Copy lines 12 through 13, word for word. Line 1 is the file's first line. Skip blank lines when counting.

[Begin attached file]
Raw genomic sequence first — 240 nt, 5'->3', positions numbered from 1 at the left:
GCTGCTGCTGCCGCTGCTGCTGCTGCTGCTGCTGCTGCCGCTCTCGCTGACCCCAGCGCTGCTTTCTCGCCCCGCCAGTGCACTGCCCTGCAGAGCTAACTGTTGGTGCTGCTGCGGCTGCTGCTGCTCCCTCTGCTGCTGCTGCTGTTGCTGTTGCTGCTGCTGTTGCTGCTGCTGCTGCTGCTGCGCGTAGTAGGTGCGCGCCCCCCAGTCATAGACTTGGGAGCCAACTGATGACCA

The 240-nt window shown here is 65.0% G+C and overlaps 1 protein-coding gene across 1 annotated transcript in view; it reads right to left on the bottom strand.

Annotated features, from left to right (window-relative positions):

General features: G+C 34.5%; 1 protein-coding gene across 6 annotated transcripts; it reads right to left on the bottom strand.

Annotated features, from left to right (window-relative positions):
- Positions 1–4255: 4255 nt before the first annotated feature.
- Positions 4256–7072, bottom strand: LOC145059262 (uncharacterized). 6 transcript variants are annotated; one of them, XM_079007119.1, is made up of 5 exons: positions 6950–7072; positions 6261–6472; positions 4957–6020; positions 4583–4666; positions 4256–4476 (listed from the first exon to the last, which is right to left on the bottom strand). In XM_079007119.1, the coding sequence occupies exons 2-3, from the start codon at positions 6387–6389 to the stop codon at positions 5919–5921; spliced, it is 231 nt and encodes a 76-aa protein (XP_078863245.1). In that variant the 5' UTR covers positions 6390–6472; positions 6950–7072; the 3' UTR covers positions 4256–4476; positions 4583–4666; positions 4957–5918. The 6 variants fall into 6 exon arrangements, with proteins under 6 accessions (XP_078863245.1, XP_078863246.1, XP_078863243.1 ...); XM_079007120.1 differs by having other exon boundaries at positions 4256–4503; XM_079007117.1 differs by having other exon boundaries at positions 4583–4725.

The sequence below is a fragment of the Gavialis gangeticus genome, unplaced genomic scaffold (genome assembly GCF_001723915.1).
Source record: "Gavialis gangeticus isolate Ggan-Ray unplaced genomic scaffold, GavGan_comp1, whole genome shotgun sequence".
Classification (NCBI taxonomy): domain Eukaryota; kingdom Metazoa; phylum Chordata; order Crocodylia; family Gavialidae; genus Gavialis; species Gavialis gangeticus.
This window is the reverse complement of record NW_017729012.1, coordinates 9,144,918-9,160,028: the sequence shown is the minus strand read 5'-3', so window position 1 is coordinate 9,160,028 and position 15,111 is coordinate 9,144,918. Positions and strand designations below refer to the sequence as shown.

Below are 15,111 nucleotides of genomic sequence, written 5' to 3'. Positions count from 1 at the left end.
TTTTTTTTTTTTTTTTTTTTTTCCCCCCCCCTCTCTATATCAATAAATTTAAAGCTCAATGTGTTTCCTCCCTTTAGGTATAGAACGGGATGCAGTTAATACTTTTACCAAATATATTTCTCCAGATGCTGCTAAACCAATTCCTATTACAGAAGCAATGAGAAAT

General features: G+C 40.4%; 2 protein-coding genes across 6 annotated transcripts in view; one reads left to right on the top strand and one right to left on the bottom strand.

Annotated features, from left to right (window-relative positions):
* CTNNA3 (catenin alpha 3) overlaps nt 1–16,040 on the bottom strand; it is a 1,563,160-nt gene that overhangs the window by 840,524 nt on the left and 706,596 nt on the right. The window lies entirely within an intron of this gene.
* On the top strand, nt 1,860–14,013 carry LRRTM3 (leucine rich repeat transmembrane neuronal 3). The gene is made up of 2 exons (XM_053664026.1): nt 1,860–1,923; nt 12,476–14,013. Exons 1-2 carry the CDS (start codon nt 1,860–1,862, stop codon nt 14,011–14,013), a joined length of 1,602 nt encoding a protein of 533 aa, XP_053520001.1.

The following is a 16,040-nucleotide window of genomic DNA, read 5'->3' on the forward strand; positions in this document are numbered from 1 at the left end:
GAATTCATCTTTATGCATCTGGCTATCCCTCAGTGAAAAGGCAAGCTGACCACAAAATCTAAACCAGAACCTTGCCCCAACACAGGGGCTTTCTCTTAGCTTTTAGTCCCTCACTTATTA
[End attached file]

This window is the reverse complement of record NW_017729012.1, coordinates 9,144,918-9,160,028: the sequence shown is the minus strand read 5'-3', so window position 1 is coordinate 9,160,028 and position 15,111 is coordinate 9,144,918. Positions and strand designations below refer to the sequence as shown.

Below are 15,111 nucleotides of genomic sequence, written 5' to 3'. Positions count from 1 at the left end.